Laborers pick tea leaves in a plantation of Sorwathe Tea Ltd., in Rwanda's Cyohoha district, March 15, 2014.
FILE - Laborers pick tea leaves in a plantation of Sorwathe Tea Ltd., in Rwanda's Cyohoha district, March 15, 2014.

KIGALI, RWANDA - In Rwanda, there is an ongoing debate over the authenticity of poverty statistics. The government says poverty has dropped dramatically, but people who are actually destitute, and their advocates, are skeptical.

Seventy-nine-year-old Rwandan Ananias Munyarubuga, who lost both his legs in a motorcycle accident, lives in utter poverty. The house he lives in is in very bad condition. He walks with great difficulty. He says to eat is not easy.
 
He says he sometimes spends more than three days without eating, waiting until someone brings him some food. He says poverty is overwhelming.
 
Munyarubuga still hopes for government assistance but cannot get the help he needs.
 
He says the authorities have told him that to get a house he needs to have a plot of land. But, he says, he doesn't have land and cannot get it. He says he is asking the government to build him a house so he can at least have shelter for his remaining days on Earth.

The Rwandan government says extreme poverty in the country dropped dramatically by 2017, to 34 percent of the population, compared to more than 60 percent in 2007.
 

FILE - Rwanda's President Paul Kagame is seen at a news conference in Kigali, Rwanda, April 8, 2019.

But the London-based Financial Times newspaper reports the government has manipulated poverty statistics, allegedly to prop up Rwanda's president, Paul Kagame. Kagame has dismissed the report.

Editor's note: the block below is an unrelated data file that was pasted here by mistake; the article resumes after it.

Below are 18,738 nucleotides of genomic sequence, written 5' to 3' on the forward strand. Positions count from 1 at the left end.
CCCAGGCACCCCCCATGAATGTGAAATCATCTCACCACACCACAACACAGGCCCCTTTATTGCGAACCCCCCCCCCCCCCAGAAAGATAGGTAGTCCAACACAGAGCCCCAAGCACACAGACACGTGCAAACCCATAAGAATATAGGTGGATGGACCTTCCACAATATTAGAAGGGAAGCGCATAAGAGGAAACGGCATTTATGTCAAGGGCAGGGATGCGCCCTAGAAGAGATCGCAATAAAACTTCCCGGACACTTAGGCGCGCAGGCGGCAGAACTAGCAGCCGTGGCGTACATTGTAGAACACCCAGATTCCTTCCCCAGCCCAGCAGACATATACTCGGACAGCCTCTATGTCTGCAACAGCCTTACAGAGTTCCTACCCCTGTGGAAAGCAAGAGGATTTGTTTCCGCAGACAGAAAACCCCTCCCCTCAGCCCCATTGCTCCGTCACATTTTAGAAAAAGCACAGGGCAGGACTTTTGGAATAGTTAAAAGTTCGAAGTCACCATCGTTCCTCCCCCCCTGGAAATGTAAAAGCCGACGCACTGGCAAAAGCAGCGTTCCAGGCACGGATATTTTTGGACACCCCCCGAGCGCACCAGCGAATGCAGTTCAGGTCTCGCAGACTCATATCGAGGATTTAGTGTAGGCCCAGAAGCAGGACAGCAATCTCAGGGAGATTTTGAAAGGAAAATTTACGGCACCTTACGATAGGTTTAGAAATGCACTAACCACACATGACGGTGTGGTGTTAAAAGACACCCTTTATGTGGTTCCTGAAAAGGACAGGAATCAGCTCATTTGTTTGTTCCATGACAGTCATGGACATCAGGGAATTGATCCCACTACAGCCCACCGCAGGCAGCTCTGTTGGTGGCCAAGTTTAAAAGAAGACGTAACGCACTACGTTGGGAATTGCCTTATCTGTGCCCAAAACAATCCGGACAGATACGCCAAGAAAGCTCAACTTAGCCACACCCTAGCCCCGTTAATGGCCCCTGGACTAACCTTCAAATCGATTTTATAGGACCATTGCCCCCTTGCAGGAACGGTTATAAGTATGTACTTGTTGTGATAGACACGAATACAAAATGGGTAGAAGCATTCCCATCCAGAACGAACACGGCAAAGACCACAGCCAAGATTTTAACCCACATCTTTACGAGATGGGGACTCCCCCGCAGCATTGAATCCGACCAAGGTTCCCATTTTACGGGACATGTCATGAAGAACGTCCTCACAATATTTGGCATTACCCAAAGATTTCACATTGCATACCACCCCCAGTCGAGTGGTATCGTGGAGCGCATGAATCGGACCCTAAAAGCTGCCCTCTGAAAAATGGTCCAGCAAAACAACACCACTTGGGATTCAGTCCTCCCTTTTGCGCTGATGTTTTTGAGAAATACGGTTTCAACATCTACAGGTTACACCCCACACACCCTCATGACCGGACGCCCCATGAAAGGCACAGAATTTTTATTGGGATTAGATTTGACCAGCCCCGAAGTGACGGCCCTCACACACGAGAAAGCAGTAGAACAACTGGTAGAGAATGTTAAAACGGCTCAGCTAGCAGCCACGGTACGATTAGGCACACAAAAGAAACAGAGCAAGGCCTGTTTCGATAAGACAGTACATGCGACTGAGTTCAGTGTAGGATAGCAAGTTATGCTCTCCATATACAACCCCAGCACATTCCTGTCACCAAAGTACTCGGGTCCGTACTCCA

“I think it originates from stereotypes and prejudices that are always there that Africa cannot do fine, Africans have to do things which must be validated by others somewhere. But we don't need any validation. We want to do things that benefit us, that put us in a place where we want to be," Kagame was quoted as saying.

World Bank economist Aghassi Mkrtchyan acknowledges that Rwanda has made great strides since its 1994 genocide.
 
“For the last two decades the average growth is about 7% and it is quite broad-based so we see traditional sectors in Rwanda like agriculture and others growing at a quite strong pace, but also Rwanda has seen emergence of new sectors.”

But Mkrtchyan and others say the country still has a long way to go.
 
"Poverty reduction was relatively small between 2014-2017. And, as we recall, those were difficult years for Rwanda.  Rwanda suffered enormous droughts in 2015 and 2016; there [were] also slowdowns in growth in those years."
 
Data show that an estimated 40 percent of Rwandans live on less than two dollars a day.